Adjunct Assistant Prof Tang Tjun Yip, Consultant Vascular & Endovascular Surgeon, Department of Vascular Surgery, Singapore General Hospital, shares clinical pearls on how GPs can manage varicose veins and chronic venous insufficiency in the primary care setting.
Dr. Michael Kwan-Lung Ko, Dr. Siu-Yin Wong, 20170710000000
Case 1: A 79-year-old male patient presented initially with acute coronary syndrome and newly diagnosed myeloproliferative neoplasm with high white blood cell and platelet counts. He was stabilized and subsequently discharged with dual antiplatelet therapy (DAPT) (aspirin plus clopidogrel) and hydroxyurea.
Case 2: A 62-year-old female patient with a history of decompensated cryptogenic cirrhosis presented with acute variceal haemorrhage with haematemesis. Emergency OGD revealed three columns of grade 3 oesophageal varices with fibrin clot noted on one of them.
Case 3: A 51-year-old female patient with a history of systemic lupus erythematosus and hyperlipidaemia was referred to our hepatology clinic for evaluation of deranged liver function.
An 82-year-old lady with hypertension and hyperlipidaemia presented with 2 weeks’ history of increasing breathing difficulty. She had flu-like illness 2 weeks ago with some residual dry cough. Physical examination showed low-grade fever of 37.8°C with mildly elevated jugular venous pressure and mild pedal oedema. There was no obvious murmur, and chest auscultation revealed bilateral basal crepitations. Her blood pressure was 130/80 mm Hg. She required oxygen 1 L/min to maintain blood oxygen saturation level (SpO2) of 94 percent.
Dr. Yiting Fan, Yiqun Zhang, Dr. Xingwei Zhang, Dr. Alex Pui-Wai Lee, 20160812000000
A 74-year-old man with a history of paroxysmal non-valvular atrial fibrillation (AF) and transient ischaemic attack (TIA) despite oral anticoagulation was referred for catheter-based left atrial appendage (LAA) occlusion.
Implantable cardioverter defibrillators (ICDs) have become the mainstay of therapy for patients at risk of sudden cardiac death from ventricular arrhythmias. ICDs have been shown to reduce mortality in real-world settings. However, insertion of transvenous leads in the cardiac chambers can cause perforation with serious sequelae, a devastating manifestation of which is cardiac tamponade. Other lead-related complications are thrombosis, pneumothorax, and in some cases, lead failure. Subcutaneous ICD (S-ICDTM, Boston Scientific), a new type of ICD that does not require intracardiac leads, has been approved in Hong Kong and in Singapore. Adjunct Associate Professor Ching Chi Keong, senior consultant, Department of Cardiology and director, Electrophysiology and Pacing at the National Heart Centre Singapore (NHCS), discussed the advantages of using the novel defibrillator over traditional defibrillators, which patients would benefit from it, and shared his experience using the device with Elvira Manzano.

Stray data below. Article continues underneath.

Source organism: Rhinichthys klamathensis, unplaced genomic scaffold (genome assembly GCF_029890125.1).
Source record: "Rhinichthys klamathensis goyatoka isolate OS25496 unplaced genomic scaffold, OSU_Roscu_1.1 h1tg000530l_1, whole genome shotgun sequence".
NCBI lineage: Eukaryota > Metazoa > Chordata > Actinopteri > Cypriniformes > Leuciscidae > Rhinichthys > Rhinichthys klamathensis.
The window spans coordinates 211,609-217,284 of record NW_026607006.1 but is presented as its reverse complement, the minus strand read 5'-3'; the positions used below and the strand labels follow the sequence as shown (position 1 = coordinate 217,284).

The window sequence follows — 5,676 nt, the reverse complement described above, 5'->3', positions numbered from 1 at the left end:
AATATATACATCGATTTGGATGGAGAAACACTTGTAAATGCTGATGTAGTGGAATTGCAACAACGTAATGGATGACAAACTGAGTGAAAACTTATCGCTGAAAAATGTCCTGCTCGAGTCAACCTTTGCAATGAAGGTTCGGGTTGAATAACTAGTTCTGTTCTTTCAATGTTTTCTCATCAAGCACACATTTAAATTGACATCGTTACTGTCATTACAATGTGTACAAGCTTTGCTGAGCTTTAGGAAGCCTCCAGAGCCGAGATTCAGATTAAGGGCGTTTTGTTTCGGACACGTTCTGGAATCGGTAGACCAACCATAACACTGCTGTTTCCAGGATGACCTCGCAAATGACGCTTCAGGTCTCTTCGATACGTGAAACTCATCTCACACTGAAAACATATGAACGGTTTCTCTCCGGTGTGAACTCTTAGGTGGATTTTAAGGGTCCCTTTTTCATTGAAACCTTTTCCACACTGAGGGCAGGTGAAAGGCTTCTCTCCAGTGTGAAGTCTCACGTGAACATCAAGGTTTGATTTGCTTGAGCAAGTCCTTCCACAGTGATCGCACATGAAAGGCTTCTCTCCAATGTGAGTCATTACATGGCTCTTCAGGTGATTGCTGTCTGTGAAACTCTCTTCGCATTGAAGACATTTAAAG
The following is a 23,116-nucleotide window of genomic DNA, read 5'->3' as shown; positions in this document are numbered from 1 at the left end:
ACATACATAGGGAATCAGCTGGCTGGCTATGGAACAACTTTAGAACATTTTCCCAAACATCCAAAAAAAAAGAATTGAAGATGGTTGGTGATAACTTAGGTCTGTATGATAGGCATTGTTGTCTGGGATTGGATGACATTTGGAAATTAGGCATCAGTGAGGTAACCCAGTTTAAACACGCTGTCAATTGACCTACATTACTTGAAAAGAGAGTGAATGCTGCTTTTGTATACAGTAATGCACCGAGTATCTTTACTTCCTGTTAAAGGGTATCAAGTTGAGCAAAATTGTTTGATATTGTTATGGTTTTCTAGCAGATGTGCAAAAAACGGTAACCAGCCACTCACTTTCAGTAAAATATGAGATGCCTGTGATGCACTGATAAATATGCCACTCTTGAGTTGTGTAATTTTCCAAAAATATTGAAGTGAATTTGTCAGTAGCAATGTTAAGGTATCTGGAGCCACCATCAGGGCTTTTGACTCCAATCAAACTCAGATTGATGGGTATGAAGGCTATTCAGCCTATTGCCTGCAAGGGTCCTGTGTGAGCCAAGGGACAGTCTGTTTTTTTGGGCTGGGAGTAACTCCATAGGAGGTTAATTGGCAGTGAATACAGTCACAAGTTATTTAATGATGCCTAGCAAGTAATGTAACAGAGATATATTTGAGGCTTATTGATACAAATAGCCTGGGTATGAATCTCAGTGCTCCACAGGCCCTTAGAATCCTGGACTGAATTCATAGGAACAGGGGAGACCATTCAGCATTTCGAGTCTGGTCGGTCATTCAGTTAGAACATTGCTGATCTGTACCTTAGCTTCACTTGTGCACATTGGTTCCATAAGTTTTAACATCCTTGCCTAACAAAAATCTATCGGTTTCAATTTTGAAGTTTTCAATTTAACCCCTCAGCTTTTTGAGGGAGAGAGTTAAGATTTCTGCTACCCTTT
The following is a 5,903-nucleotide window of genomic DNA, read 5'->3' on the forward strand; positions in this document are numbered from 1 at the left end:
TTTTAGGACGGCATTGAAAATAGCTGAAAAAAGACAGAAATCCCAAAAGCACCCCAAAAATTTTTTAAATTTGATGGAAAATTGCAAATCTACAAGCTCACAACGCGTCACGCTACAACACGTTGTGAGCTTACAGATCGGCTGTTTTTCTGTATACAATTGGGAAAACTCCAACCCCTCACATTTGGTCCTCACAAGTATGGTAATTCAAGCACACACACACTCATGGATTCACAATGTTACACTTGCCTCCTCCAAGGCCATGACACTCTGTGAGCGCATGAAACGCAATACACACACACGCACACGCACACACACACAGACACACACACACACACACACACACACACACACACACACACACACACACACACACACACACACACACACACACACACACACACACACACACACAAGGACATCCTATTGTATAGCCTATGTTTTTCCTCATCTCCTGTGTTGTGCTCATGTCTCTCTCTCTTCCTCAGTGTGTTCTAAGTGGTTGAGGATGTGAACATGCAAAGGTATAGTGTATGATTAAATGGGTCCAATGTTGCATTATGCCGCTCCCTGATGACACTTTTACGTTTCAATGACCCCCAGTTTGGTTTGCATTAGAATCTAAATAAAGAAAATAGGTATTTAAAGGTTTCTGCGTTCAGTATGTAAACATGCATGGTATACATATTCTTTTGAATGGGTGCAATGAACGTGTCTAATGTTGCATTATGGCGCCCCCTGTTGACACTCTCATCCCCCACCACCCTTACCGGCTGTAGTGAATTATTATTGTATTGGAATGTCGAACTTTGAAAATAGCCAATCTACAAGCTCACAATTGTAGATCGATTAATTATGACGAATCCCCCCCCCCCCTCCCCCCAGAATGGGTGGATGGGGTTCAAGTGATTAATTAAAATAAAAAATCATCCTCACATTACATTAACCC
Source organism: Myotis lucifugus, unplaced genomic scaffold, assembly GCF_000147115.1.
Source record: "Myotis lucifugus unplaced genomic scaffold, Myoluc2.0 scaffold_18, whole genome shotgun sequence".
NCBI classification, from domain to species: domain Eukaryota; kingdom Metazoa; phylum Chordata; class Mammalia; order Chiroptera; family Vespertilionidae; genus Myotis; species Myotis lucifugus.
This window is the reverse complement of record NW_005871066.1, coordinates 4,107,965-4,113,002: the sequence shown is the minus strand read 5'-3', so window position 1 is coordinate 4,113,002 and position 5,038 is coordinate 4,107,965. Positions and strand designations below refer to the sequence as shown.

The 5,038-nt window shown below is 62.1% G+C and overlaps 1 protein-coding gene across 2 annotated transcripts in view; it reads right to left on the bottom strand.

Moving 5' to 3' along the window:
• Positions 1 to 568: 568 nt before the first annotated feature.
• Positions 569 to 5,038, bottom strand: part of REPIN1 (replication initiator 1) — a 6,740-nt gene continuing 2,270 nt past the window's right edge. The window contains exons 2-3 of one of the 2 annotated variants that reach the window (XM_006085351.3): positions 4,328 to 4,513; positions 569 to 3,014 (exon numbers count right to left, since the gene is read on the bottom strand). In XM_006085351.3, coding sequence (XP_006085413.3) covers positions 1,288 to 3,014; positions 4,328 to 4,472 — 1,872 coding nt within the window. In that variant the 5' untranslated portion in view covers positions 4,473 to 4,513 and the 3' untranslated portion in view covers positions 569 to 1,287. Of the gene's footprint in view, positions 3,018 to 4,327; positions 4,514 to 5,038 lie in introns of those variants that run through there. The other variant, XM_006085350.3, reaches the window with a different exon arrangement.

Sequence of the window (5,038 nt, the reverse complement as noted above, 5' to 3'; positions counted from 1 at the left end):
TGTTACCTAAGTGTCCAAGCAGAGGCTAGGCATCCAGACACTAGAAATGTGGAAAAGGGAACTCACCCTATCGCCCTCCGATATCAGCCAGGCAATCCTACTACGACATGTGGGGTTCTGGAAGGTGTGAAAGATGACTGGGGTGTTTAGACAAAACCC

Diabetes causes blindness. We have heard or seen this many times. It seems like everyone (doctors, nurses, pharmacists and patients) knows that diabetes causes blindness. Then why is it that there are so many diabetics still going blind? Knowing and not doing anything to prevent blindness is akin to not knowing at all. Pharmacists need to play their role in preventing their diabetic patients from going blind.
The use of statins, and their potential over-prescription, has been a hot topic in media worldwide, with arguments for and against the cholesterol-lowering drug. Pharmacy Today New Zealand investigates whether the preventative prescription is appropriate for the very elderly or if the risks outweigh the benefits
Type 2 diabetes mellitus (T2DM) is a common chronic metabolic disorder in Malaysia and is characterized by a lack of secretion of insulin and/or insulin resistance. The classic symptoms of diabetes are polyuria, polydipsia, tiredness and unintentional weight loss.
Treatment with nebivolol in asymptomatic individuals with prehypertension or borderline blood pressure (BP) provides superior improvements in small artery function compared with atenolol in spite of their similar BP-lowering effect, a study has found.
Red yeast rice extracts have been used in traditional medicine for centuries.1 In recent times, an extract from red yeast rice, Xuezhikang® (XZK), has been studied for its role in dyslipidaemia and cardiovascular disease. This review will look at some of the clinical trials that have done so.
Blood pressure (BP) control can be best achieved with a multilevel, multicomponent approach involving team-based care with physician- and non-physician-led interventions, as well as patient-level strategies, according to findings of a meta-analysis.